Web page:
So, here's what's up.
Fellow blogger and YA writer Shelley Watters is hosting a contest on her blog, "Is It Hot In Here Or Is It This Book?". The idea is, writers submit the first 250 words of their manuscripts, and the entries will be judged by literary agent Victoria Marini of the Gelfman Schneider Literary Agency. The winner will receive a full request from Victoria, as well as a partial critique. Victoria will also select runners-up, who will receive partial requests.
Full contest rules are here.
As part of the contest, writers are posting their entries on their blogs for critique. So, without further ado, here is my entry. Critique away!
Everything is a lie––their faces, their words, the books on their desks, the clothes they wear. It's a barrier as fragile as a bubble. Underneath it, there is only emptiness.
I know their fears, their secrets, the feelings they hide. I know their loneliness; it emanates from their minds, building from a whisper to a murmur to a scream that ricochets around in my skull.
One of the shrieking souls is my own. I may not be normal, but I'm still human. I share their pain. On the inside, we're all screaming.
But I've learned that I'm different. I accept the scathing mess of words their minds throw at me: freak, girl, freak, witch, goth, freak. I don't care what they think, as long as they never know the truth. They can think I dyed my hair blood-red, that my reflective eyes are contacts. They can think I wear long sleeves because I cut myself, even though I'm hiding something very different from the furious red slashes they'd expect.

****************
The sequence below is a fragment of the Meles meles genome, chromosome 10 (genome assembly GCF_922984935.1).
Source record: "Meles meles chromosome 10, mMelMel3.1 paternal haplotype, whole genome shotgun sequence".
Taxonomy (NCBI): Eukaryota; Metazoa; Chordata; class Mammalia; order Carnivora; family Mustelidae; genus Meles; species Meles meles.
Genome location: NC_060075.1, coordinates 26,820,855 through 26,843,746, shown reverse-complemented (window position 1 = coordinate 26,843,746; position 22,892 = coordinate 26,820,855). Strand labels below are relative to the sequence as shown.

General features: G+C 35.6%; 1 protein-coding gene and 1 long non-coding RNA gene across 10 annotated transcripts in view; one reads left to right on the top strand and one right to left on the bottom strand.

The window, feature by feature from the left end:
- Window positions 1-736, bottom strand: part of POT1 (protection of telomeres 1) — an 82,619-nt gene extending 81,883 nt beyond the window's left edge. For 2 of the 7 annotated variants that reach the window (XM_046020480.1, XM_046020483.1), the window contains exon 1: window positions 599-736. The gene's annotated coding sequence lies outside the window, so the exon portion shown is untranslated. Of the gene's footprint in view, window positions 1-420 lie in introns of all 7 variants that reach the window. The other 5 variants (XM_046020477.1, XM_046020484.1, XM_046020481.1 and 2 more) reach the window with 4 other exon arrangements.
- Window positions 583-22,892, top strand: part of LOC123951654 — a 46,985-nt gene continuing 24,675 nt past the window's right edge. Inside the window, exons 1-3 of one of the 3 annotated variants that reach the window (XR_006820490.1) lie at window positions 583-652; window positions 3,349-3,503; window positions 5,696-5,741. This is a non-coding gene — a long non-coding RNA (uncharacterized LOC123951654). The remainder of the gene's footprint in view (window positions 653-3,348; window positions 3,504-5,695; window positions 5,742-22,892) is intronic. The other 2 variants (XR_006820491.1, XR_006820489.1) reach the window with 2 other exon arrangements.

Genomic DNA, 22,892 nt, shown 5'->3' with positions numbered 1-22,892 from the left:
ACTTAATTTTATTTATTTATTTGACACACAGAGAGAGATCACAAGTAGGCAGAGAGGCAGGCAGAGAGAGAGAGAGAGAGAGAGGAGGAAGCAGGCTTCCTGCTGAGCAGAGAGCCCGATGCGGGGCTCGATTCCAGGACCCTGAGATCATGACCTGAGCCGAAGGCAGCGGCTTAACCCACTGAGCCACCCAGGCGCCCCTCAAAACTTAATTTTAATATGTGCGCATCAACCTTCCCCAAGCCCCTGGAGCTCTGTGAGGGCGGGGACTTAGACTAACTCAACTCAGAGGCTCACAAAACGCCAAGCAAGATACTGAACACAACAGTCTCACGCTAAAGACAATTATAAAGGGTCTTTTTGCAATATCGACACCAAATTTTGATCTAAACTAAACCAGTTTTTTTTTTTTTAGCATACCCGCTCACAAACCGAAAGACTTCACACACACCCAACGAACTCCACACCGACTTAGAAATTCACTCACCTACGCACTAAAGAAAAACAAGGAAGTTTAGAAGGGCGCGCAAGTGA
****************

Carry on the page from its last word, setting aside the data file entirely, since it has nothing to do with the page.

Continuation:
I don't blame them. It's human to make judgments. If I had a choice, I would make them, too.
Instead, I have to know everything about everyone––who hates who, who's sleeping with who, who's doing drugs, whose parents hit them. Thoughts and dreams and memories and fears all burst inside my head like fireworks … and someday, I won't be able to take it anymore.
I never asked for this. I sure as hell never wanted it. My whole life, I've kept it inside. And it's killing me, crawling through my veins like a disease.
How long before it takes over––before it takes me, like it took my mother?